Etymology
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rat-tail (n.)

also rat's-tail, from rat (n.) + tail (n.1). Used since 16c. of conditions, growths, or devices held to resemble a rat's long, hairless tail in any way, including "lank lock of hair" (1810); "end of a rope" (1867). Related: Rat-tailed. A rat-tail file (1744) is a fine, round file used for enlarging holes in metal.

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rugrat (n.)

also rug-rat, "baby, small child," by 1968; see rug + rat (n.).

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rats (interj.)

expressing incredulity, disappointment, annoyance, etc., 1886, American English, from rat (n.).

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rat-race (n.)

also rat race, 1934 in reference to aviation training, from rat (n.) + race (n.1).

A rat race is ... a simple game of "follow the leader" in fighter planes. The leader does everything he can think of — Immelmanns, loops, snap rolls, and turns, always turns, tighter and tighter. [Popular Science, May 1941]

In the 1930s actual rat races of some sort are frequently mentioned among popular carnival and gambling attractions. Meaning "fiercely competitive struggle," especially to maintain one's position in work or life is by 1939. Rat-run is from 1870 in the sense of "maze-like passages by which rats move about their territory," but originally and usually in a derogatory transferred sense.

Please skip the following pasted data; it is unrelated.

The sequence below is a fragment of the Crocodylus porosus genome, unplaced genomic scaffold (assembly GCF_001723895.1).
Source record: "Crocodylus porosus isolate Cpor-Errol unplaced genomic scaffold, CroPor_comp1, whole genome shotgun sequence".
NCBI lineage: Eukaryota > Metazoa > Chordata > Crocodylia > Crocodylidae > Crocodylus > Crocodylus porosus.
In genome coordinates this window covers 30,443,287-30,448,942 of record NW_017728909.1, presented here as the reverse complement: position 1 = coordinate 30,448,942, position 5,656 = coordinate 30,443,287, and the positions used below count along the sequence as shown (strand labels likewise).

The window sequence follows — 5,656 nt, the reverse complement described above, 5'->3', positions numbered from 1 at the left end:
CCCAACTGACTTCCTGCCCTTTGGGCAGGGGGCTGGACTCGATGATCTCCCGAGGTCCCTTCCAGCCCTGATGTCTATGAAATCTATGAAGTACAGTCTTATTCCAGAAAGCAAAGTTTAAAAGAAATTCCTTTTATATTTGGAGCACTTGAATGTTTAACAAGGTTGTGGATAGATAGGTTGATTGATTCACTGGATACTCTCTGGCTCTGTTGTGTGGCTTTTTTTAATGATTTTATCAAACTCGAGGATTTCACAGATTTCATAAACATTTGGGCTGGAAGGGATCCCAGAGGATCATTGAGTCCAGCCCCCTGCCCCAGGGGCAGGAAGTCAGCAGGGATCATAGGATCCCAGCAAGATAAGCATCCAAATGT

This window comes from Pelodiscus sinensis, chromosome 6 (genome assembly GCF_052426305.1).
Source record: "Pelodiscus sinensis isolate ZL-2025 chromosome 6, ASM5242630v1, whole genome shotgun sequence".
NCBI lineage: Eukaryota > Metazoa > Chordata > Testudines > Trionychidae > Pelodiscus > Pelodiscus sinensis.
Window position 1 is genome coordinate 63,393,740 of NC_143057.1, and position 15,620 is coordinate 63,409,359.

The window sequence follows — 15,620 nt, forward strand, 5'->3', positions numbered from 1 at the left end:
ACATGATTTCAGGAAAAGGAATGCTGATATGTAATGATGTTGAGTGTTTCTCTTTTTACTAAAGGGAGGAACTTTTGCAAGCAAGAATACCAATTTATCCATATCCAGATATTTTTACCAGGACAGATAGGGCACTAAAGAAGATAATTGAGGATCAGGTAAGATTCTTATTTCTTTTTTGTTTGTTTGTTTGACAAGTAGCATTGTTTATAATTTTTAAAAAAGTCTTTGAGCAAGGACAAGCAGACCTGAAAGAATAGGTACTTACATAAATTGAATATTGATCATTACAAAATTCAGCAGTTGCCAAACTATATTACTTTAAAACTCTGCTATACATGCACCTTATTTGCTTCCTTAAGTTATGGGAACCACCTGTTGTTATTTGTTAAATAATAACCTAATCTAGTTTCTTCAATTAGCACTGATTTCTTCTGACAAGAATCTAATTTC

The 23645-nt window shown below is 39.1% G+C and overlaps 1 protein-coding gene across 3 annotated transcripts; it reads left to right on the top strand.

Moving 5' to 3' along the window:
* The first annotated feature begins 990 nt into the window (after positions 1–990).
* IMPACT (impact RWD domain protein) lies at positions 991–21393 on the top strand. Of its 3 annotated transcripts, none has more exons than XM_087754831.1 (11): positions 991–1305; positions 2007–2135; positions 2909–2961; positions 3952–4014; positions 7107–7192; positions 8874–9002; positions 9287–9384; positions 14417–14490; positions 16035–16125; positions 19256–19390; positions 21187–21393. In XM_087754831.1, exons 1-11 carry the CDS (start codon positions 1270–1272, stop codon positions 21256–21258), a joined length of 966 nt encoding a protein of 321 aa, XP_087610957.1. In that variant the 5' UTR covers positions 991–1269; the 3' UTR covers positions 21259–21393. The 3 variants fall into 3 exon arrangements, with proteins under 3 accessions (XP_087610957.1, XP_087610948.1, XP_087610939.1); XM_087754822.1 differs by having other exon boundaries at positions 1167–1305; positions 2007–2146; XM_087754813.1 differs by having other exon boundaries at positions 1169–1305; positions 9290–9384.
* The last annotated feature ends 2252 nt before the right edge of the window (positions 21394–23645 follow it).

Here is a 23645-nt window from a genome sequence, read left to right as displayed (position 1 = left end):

[Matthew] Milton was not, at the period we write of [c. 1811], at all in the ring ; for in the following March he was steward of a rat-race, held at a public-house in Shepherd's-market, where four of these "varmin," decorated with different coloured ribands, were started for a sweepstakes, round the clubroom, before a host of sportsmen. ["Sporting Incidents at Home and Abroad," The Sporting Review, May 1848]
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ratbag (n.)
also rat-bag, "unpleasant person," 1937, from rat (n.) + bag (n.).
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ratty (adj.)

1856, "resembling a rat;" 1865, "full of rats;" 1867, "wretched, miserable, shabby," from rat (n.) + -y (2). An older word for "resembling a rat" is rattish (1680s).

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ratsbane (n.)

"rat poison, arsenic," 1520s; see rat (n.) + bane. Compare henbane, fleabane, wolfsbane.

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rodent (n.)

"a rodent mammal" 1835 (as an adjective 1833), from Modern Latin Rodentia, the order name, from Latin rodentem (nominative rodens), "the gnawers," present participle of rodere "to gnaw, eat away," which is of uncertain etymology, possibly is from an extended form of PIE root *red- "to scrape, scratch, gnaw." Uncertain connection to Old English rætt (see rat (n.)). They are characterized by having no canine teeth and strong incisors.

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rat-a-tat (n.)

"a rattling sound or effect," 1680s, echoic, originally of a cooper hammering tubs.

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pack-rat (n.)
common name for the North American bushytailed woodrat (Neotoma cinerea) 1885, from pack (v.); so called from the rodents' habit of dragging objects off to their holes. Used figuratively or allusively from c. 1850 of persons who won't discard anything, which means either the rat's name is older than the record or the human sense is the original one.
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